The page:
We loved our boat tour through the upper twin cave! There were about 8 people on the boat. The tour guide shared facts with us for the entire 30 minutes. My husband sat in the very last seat, so he was in charge of one of the large flashlights. The tour guide had one at the front of the boat as well. Right before turning the boat around, they encouraged us to turn all lights off and experience complete darkness. It was so peaceful! And even the children seemed to enjoy themselves!
Pro Tip: At this time, twin cave tours cannot be reserved online. Instead, visitors must reserve their tour upon arrival. On busy weekends (especially when reenactments are going on), those wishing to tour the cave will need to arrive at 9:15am or soon after. We arrived at 10:15am one time and they turned us away. Fortunately, once they realized we were a group of only two people, they retracted their comment and said they had one boat that wasn’t completely full yet. Arrive early or you will not get a tour time!
Donaldson Cave is a river cave. The river has carved its way through the rock to form the cave. Water flows out of the mouth of the cave on the north side. Take Trail #4 to view the mouth of the cave and river.
Today, there is a wonderful bridge that actually goes into the mouth of the cave, allowing visitors a chance to truly experience the cave! I highly suggest hikers take trail #4 and check out Donaldson Cave!
Just south of Pioneer Village along Mill Creek between Trail 4 and the stagecoach trail is Hamer Cave. There is a short trail that will get you close to the cave, but we still couldn’t see the entrance of the cave. However, we were able to view the engineering used to dam and direct the water down the pipes that carried it to the mill. Later on, we did see the entrance to Hamer Cave on Trail 4 at the very top of the steep hill headed away from Pioneer Village.
Other Activities at Spring Mill State Park
Spring Mill State Park also offers canoe rentals and a nature center near Spring Mill Lake. The lake is small but relaxing.
Cave enthusiasts may enjoy Cave River Valley managed by the state park. It’s located 15 miles from the park and requires permits or a guided tour to explore the caves. Plan accordingly.
Lodging at Spring Mill State Park
Those wishing to stay at the park can enjoy the campground located on the east side of the park or the Inn, located in the middle of the park. The Spring Mill Inn provides a restaurant and pool for guests to enjoy. Hiking Trails 1 and 3 can be accessed from the Inn as well.
Note: At the moment, Spring Mill Inn is closed for construction. You will not be able to make reservations or park at the Inn during this time.
Another state park with a great inn is Brown County State Park.
How Do You Suggest Exploring the Park?
I suggest parking at the Inn or the parking lot by Sycamore Shelter and taking trail #4. (Note: as mentioned above, the Spring Mill Inn is currently under construction, so you will not be able to park there.)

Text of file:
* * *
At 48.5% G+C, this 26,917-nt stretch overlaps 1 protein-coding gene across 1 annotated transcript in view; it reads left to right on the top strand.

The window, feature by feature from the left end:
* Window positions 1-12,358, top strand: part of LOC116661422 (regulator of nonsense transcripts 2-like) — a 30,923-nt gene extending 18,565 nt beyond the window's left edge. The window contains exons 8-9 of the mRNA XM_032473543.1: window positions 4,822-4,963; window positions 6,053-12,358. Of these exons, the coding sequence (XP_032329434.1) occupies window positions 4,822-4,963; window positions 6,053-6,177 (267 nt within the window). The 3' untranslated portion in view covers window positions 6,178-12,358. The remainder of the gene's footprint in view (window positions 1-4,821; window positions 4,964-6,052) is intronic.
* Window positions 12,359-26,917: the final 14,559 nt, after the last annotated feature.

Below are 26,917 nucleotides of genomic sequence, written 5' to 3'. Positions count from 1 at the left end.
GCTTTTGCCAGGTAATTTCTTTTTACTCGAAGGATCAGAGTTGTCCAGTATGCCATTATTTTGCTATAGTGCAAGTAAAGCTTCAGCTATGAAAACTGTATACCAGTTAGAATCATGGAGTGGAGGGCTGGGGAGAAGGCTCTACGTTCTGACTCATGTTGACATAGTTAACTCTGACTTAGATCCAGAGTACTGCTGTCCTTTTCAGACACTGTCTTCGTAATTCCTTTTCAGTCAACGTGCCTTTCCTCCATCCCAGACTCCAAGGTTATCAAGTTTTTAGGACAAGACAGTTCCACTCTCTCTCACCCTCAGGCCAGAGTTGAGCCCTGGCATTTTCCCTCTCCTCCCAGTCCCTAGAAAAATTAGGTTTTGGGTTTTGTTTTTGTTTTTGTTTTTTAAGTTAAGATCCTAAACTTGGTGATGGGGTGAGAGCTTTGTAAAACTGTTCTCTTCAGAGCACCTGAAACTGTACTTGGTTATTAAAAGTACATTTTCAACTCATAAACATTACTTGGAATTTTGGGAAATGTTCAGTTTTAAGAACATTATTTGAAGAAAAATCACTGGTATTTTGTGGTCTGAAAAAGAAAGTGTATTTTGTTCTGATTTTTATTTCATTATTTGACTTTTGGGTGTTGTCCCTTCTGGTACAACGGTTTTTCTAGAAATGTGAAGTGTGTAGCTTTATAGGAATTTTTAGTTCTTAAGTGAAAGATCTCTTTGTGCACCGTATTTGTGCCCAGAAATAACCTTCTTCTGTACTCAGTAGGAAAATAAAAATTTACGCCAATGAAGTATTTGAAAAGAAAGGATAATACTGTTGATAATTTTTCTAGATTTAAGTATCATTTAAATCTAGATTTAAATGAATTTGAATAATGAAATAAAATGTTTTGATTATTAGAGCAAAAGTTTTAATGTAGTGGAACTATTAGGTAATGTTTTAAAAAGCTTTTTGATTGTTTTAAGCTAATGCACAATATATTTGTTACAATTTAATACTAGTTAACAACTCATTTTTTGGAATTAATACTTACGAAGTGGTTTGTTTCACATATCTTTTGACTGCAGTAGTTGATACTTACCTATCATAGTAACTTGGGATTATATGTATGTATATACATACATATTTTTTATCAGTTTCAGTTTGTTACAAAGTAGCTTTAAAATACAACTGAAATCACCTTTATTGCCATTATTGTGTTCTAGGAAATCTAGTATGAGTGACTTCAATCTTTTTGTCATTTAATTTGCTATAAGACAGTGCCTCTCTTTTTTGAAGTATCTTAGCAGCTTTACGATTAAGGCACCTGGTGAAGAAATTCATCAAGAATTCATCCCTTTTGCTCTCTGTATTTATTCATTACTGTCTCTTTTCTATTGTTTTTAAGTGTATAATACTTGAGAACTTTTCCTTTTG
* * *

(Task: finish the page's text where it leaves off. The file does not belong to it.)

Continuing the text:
When we visited, we started at the Inn, hiked a bit of trail #3, and then hopped on Trail 4 and headed east. At the time, we didn’t realize that hiking in that direction meant we got to go down the steep staircase instead of up! While we had to climb a steep hill later on, I would much prefer a hill to a staircase straight up!
We saw Donaldson Cave first, then the Wilson Memorial. Then, we hiked along the water (which our dog loved!) before reaching the Sycamore Shelter. Because it was Memorial Day Weekend, we got the added benefit of a Civil War reenactment on the lawns by the shelter! Next, we came upon the Pioneer Village and, later, Hamer Cemetery.
By following trail #4, you’ll see most of the interesting parts of Spring Mill State Park. The attractions not on trail #4 include… The Grissom Memorial (which is easily accessible from the entrance of the park) and the twin caves (which will require a very short drive or walk south).
Anything to Note for Those (Like Me!) with Food Restrictions?
Unfortunately, this park and surrounding areas do not seem to have any options for those with food restrictions. We found only three restaurants in the area, all fast food. In Bedford further north, the restaurant options increase, but the list of those that serve dairy-free and gluten-free options does not. Prepare to bring your own food if you plan to stay in the area for a while.
• Water Shoes- there are several places you may want to wade in the water or go creek stomping
• Jacket- The cave tours will be chilly!
• Notebook- There is so much to learn at Spring Mill! If you are homeschooling your children, you may want to bring something for them to take notes on, especially at the Pioneer Village!
Spring Mill State Park Is Worth the Drive!
I cannot say enough good things about this park. Spring Mill State Park is worth the drive from Indianapolis and even more so worth the drive from Louisville. And, if you’re driving through the state on a cross-country trip, Spring Mill is a great place to stop! This park offers history that is unparalleled to any other state park in Indiana. And for any geology buff, the caves just make it all the better!